The Nigerian naira’s recovery in the forwards market may be deceptive. The currency is destined to weaken, however long policy makers hold out, Bloomberg reports.
Six-month contracts declined to their lowest level since September last week as crude oil, Nigeria’s top export, advanced about 20 percent after OPEC agreed a production cut in November. A drop in forwards would typically be a sign of growing confidence in a nation’s economy and currency, but this does not appear to be the case.
Even as oil prices advance, Standard Chartered Plc and London-based Duet Asset Management say the nation needs to devalue the naira and loosen capital controls. With dollars becoming scarcer and the economy on the brink of its first full-year recession since 1991, Nigerian businesses are being forced into the black market. There, each dollar costs 493 naira, almost 60 percent more than the official rate.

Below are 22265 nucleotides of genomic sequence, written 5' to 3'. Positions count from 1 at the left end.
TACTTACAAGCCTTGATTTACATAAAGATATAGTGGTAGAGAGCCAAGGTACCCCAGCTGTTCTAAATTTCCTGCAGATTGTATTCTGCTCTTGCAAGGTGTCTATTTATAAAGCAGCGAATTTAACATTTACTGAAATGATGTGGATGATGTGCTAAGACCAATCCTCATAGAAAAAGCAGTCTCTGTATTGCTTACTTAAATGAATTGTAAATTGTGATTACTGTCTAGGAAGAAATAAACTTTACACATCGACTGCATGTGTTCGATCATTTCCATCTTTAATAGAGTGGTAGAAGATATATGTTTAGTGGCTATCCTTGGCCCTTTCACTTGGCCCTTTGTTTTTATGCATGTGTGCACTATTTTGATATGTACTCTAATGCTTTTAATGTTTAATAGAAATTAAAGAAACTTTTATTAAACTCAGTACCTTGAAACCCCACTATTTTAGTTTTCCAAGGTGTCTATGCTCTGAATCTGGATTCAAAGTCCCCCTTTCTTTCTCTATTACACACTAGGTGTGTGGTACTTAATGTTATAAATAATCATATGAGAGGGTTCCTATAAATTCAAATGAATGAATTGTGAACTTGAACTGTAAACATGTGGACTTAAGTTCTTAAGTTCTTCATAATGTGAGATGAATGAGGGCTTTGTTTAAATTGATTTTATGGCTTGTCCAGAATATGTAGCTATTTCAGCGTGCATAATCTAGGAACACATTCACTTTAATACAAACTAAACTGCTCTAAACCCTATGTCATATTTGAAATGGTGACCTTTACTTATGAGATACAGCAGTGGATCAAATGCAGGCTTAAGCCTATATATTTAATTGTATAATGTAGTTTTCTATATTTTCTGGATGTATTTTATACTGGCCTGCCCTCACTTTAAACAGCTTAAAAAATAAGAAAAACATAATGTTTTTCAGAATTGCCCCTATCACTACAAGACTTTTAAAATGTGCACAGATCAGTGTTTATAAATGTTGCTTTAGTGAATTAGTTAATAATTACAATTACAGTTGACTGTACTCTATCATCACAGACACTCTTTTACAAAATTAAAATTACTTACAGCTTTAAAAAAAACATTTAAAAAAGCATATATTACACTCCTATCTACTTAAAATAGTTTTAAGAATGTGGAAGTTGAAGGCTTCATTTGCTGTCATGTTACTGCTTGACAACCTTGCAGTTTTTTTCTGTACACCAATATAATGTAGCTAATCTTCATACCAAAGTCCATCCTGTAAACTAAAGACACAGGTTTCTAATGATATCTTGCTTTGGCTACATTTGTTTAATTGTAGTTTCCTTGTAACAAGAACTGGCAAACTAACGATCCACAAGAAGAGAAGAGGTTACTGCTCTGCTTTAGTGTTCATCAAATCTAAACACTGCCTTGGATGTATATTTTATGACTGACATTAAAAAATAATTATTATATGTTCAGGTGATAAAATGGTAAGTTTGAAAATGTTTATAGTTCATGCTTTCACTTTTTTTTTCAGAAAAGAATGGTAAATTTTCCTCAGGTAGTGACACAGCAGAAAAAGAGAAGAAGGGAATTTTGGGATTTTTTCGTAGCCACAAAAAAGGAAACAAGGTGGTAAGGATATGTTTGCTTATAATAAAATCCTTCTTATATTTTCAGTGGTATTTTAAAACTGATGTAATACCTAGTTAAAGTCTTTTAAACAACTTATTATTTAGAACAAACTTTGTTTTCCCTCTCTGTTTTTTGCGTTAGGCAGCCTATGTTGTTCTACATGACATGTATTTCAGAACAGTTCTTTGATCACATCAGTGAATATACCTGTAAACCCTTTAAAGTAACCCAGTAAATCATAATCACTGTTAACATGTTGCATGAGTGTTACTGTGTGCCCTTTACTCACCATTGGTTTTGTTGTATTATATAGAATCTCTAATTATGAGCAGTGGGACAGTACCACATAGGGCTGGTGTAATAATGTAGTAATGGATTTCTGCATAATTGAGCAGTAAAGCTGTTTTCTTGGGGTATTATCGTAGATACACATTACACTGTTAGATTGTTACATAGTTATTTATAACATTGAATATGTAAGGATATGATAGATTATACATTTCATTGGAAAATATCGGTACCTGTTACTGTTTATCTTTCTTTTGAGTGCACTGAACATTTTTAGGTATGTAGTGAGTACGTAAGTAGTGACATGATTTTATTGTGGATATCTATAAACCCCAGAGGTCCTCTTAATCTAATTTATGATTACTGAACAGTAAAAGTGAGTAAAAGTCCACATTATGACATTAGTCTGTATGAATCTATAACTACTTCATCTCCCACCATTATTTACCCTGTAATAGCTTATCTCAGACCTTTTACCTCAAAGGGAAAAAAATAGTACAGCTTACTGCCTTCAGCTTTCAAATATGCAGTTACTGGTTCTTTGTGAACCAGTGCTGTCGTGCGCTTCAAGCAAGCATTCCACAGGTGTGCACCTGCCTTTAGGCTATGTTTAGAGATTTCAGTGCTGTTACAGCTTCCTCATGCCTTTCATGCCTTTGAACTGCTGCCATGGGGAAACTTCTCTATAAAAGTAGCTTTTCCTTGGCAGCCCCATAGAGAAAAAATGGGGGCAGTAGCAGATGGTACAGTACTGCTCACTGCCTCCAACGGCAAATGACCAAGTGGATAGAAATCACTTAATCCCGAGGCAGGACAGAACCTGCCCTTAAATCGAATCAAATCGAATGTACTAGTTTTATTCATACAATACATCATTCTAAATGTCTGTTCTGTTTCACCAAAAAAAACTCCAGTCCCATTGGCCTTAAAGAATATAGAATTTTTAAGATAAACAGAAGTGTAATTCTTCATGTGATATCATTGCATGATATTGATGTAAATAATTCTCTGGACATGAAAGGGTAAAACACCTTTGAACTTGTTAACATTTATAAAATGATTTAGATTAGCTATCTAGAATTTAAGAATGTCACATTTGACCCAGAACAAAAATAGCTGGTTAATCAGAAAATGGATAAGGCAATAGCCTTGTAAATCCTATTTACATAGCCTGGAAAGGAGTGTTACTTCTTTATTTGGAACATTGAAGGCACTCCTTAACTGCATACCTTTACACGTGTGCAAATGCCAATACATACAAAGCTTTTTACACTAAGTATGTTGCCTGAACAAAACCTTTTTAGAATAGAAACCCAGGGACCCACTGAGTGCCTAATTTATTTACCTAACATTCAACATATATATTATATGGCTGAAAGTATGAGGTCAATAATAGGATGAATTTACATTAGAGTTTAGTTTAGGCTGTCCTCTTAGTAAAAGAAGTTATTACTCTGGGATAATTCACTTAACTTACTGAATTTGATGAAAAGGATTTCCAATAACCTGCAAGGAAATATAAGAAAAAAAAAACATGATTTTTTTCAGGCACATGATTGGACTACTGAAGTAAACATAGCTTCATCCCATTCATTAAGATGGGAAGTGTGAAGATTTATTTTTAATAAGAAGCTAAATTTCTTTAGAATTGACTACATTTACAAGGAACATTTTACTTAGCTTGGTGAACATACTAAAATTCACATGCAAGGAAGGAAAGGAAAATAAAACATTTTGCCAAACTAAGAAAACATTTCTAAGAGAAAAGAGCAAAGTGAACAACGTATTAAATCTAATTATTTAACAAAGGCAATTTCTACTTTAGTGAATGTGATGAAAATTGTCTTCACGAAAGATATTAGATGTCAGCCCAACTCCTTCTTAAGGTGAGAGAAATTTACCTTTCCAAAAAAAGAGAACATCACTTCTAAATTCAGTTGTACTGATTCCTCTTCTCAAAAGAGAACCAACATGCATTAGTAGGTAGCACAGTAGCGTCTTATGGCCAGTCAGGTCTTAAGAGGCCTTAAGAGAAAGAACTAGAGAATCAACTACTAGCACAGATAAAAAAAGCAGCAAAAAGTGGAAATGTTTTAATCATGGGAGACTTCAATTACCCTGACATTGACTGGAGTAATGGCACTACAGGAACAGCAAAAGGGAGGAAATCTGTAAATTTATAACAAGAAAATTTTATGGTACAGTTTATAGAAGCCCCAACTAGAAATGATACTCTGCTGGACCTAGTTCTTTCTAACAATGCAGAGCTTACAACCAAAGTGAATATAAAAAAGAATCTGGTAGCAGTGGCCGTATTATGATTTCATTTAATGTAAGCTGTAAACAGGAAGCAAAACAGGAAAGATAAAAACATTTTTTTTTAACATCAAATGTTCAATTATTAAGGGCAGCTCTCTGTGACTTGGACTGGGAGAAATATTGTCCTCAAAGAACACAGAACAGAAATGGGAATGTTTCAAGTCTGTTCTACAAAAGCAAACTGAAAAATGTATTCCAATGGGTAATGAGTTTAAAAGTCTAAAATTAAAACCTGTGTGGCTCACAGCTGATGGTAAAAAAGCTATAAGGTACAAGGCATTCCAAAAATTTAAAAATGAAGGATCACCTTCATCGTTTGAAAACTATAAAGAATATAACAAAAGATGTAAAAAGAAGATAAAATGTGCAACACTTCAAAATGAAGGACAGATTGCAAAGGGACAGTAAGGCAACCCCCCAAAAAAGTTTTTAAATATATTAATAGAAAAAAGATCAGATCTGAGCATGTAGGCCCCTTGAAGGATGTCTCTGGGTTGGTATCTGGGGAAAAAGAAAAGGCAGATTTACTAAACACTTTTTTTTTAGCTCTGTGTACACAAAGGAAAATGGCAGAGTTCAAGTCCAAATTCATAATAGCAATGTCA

“Oil’s rise isn’t enough to eliminate the need for a change,” Ayodele Salami, who oversees around $450 million of African stocks as chief investment officer at Duet, said by telephone. Nigeria won’t attract inflows until it weakens its currency, he said.